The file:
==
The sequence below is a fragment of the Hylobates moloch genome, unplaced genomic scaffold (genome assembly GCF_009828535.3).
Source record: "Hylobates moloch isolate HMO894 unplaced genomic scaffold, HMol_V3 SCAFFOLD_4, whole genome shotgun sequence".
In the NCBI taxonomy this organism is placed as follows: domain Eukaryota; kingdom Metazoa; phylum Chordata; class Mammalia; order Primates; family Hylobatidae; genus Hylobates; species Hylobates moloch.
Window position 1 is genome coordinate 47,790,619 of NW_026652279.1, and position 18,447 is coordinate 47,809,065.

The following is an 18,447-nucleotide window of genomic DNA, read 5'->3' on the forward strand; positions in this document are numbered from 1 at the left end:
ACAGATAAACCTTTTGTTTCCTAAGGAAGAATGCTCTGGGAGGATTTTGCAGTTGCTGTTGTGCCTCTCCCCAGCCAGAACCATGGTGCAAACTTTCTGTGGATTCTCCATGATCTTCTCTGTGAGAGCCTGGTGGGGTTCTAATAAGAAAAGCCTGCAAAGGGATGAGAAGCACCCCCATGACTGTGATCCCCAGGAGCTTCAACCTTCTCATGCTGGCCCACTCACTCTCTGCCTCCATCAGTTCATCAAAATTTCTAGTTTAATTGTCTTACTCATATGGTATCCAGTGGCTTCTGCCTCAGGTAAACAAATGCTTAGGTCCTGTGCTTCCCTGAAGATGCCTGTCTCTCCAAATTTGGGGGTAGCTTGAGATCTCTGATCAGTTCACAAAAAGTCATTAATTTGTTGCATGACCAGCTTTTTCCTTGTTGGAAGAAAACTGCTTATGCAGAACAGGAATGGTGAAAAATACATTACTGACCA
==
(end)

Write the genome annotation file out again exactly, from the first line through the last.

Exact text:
The sequence below is a fragment of the Hylobates moloch genome, unplaced genomic scaffold (genome assembly GCF_009828535.3).
Source record: "Hylobates moloch isolate HMO894 unplaced genomic scaffold, HMol_V3 SCAFFOLD_4, whole genome shotgun sequence".
In the NCBI taxonomy this organism is placed as follows: domain Eukaryota; kingdom Metazoa; phylum Chordata; class Mammalia; order Primates; family Hylobatidae; genus Hylobates; species Hylobates moloch.
Window position 1 is genome coordinate 47,790,619 of NW_026652279.1, and position 18,447 is coordinate 47,809,065.

The following is an 18,447-nucleotide window of genomic DNA, read 5'->3' on the forward strand; positions in this document are numbered from 1 at the left end:
ACAGATAAACCTTTTGTTTCCTAAGGAAGAATGCTCTGGGAGGATTTTGCAGTTGCTGTTGTGCCTCTCCCCAGCCAGAACCATGGTGCAAACTTTCTGTGGATTCTCCATGATCTTCTCTGTGAGAGCCTGGTGGGGTTCTAATAAGAAAAGCCTGCAAAGGGATGAGAAGCACCCCCATGACTGTGATCCCCAGGAGCTTCAACCTTCTCATGCTGGCCCACTCACTCTCTGCCTCCATCAGTTCATCAAAATTTCTAGTTTAATTGTCTTACTCATATGGTATCCAGTGGCTTCTGCCTCAGGTAAACAAATGCTTAGGTCCTGTGCTTCCCTGAAGATGCCTGTCTCTCCAAATTTGGGGGTAGCTTGAGATCTCTGATCAGTTCACAAAAAGTCATTAATTTGTTGCATGACCAGCTTTTTCCTTGTTGGAAGAAAACTGCTTATGCAGAACAGGAATGGTGAAAAATACATTACTGACCA